So either manga fanboys dislike it because it’s different to the source material, or this really is a marmite type effort where most people will either love it or hate it.

Personally, I liked it.

Now sure, this is not a movie that will win any Oscars for any aspect of its development – the acting is so-so, the dialogue is corny, the special effects are dated and the plot involves oodles of exposition and some rather presumptuous leaps to keep things moving along – and yet it’s fun.

This is the sort of movie you’d enjoy if you liked Final Destination or The Butterfly Effect.

It’s not worthy, it’s not trying to get above its own station and it probably knows that some people will think it’s crap.

But it’s a nice idea for a story, it moves along at a reasonable pace and even though it got a little bit confusing towards the end, it kept me entertained.

Put simply, it is what it is; a NetFlix movie designed to be watched on the couch when you’ve got nothing better to do.

It wouldn’t be a waste of your time to give it a go.

I’d rather watch this again than Detroit.

Movies: Wind River Review

September 10, 2017

It seems as though the point I made about the challenging length of Detroit struck a chord with some of you.

It did just seem to go on forever, and like me, others seem to agree that the running time took it beyond the point of being an enjoyable watch and into the realms of a chore.

Well the good news is that Wind River has no such issues.

Checking in at a reasonable one hour and fifty minutes, this crime thriller about a murder on an Indian Reservation in the vast emptiness of Wyoming hits the spot.

There’s plenty to enjoy about it, from a gripping plot to the unusual setting, and the acting is on point throughout. I should note that I especially enjoyed the performance of Graham Greene as Ben. I don’t think there’s any question that he’s the least well-known of the main characters in the movie, and in part that will be because his heritage will limit the roles he is offered, but he was excellent.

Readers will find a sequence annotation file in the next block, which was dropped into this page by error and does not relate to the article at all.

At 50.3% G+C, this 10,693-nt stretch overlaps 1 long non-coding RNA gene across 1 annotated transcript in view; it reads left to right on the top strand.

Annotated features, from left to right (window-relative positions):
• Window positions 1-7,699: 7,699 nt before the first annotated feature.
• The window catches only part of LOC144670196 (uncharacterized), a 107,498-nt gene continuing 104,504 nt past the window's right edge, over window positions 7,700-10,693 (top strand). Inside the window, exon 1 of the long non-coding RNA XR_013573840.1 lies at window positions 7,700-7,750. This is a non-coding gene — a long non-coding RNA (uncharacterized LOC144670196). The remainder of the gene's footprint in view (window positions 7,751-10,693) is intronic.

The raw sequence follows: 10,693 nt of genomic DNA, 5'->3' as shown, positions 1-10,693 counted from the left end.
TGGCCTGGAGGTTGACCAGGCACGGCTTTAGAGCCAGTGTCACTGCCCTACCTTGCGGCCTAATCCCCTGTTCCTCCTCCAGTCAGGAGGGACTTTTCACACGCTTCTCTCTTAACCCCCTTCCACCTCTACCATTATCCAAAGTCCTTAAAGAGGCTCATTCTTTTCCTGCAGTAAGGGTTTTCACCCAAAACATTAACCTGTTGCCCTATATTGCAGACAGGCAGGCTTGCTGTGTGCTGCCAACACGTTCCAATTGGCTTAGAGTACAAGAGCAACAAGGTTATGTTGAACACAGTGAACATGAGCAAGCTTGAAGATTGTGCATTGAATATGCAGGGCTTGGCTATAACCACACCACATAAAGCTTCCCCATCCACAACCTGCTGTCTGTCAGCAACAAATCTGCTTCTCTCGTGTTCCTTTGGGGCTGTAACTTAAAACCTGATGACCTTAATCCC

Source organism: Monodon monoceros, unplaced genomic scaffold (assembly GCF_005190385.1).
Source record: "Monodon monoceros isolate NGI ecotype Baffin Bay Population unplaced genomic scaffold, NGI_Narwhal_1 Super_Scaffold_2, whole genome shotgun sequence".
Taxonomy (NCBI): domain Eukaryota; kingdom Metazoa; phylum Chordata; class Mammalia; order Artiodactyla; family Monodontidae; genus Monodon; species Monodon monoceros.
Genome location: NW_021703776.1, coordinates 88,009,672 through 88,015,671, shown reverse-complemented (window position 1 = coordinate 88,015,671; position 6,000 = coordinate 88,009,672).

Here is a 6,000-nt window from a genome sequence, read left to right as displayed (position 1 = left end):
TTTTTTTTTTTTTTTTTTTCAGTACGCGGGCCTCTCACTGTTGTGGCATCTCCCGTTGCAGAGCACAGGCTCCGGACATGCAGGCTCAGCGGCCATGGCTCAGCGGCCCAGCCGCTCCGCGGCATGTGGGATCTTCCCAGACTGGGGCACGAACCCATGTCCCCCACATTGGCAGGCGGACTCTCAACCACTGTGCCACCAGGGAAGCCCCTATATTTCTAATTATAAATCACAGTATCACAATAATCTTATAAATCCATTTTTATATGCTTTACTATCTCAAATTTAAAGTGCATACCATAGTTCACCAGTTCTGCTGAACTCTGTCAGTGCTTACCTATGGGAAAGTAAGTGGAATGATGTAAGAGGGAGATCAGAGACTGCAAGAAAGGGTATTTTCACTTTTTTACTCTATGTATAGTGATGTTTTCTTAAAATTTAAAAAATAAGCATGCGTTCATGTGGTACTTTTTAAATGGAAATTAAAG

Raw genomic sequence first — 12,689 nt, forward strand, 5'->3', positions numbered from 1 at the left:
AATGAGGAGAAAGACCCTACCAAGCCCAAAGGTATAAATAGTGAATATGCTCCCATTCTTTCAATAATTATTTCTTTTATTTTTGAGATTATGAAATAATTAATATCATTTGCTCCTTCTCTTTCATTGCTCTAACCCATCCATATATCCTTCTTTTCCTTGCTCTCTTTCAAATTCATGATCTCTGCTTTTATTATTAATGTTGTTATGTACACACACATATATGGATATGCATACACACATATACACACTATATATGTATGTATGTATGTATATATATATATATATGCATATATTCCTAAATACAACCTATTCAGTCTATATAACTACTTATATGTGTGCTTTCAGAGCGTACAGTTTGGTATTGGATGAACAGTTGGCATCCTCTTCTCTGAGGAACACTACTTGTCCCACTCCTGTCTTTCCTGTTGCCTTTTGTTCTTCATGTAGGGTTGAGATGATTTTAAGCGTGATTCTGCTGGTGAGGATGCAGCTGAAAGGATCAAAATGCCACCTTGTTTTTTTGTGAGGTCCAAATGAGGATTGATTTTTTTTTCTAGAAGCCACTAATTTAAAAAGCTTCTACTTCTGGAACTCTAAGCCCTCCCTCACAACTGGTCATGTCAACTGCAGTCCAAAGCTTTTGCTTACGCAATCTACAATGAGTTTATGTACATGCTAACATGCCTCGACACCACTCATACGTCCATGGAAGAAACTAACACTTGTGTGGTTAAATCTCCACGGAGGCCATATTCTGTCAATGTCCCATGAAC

Gong back to the movie as a whole, the biggest thing going for it was that nothing was wasted. Every scene had a purpose, whether that was for character development or to move along the plot and therefore it felt brisk even though it was by nature slow in pace, if that makes sense.

And it’s because of that that I would consider Wind River one of the best movies I’ve seen all year. Sure, the pickings have been slim, but this was still a very enjoyable watch on its own merit, and I’d recommend going along to see it.

Movies – Detroit Review (or “Apparently You Can’t Tell A Good Story In Under Two Hours Anymore…”)

September 4, 2017

A movie can have so much going for it, but then after the fact if one thing goes against it, that’s what you dwell on.

On Saturday I went to see Detroit; a movie that has received much acclaim from critics and the general public at large, and yet when someone asked me this morning if it was any good, my brief summary was “It was good, but it went on too long”.

That’s what I fixated upon.

If I was going to expand on my thoughts I would say that it was a tense, well acted affair that highlighted – in a way that it admitted was over-dramatised and used creative license – how bad things were during the Detroit riots of 1967. It was well shot and it did a good job of setting the scene for what was to come in an introductory history lesson at the start of the movie.

But I just can’t get past how it could probably have cut a good 45 minutes out and nothing would have been lost.

Though this was about the infamous police raid on the Algiers Motel where three black men were killed and nine others were beaten and humiliated by racist police, it took at least an hour to actually arrive at this point. Before it did, I had thought that perhaps the movie was a collection of unrelated stories about people who were caught up in the riots.

Then the Algiers stuff – as well as it was acted – also went on too long, and began to lose its impact.

And finally, after all of that, it briefly turns into a courtroom drama, at which point I was just desperate to get up and go.

Now reading that back, it looks as though I didn’t enjoy it, and yet I did.

But it’s that one thing – the length of the movie – that I’ll remember the most.

Apparently you can’t tell a good story in under two hours anymore…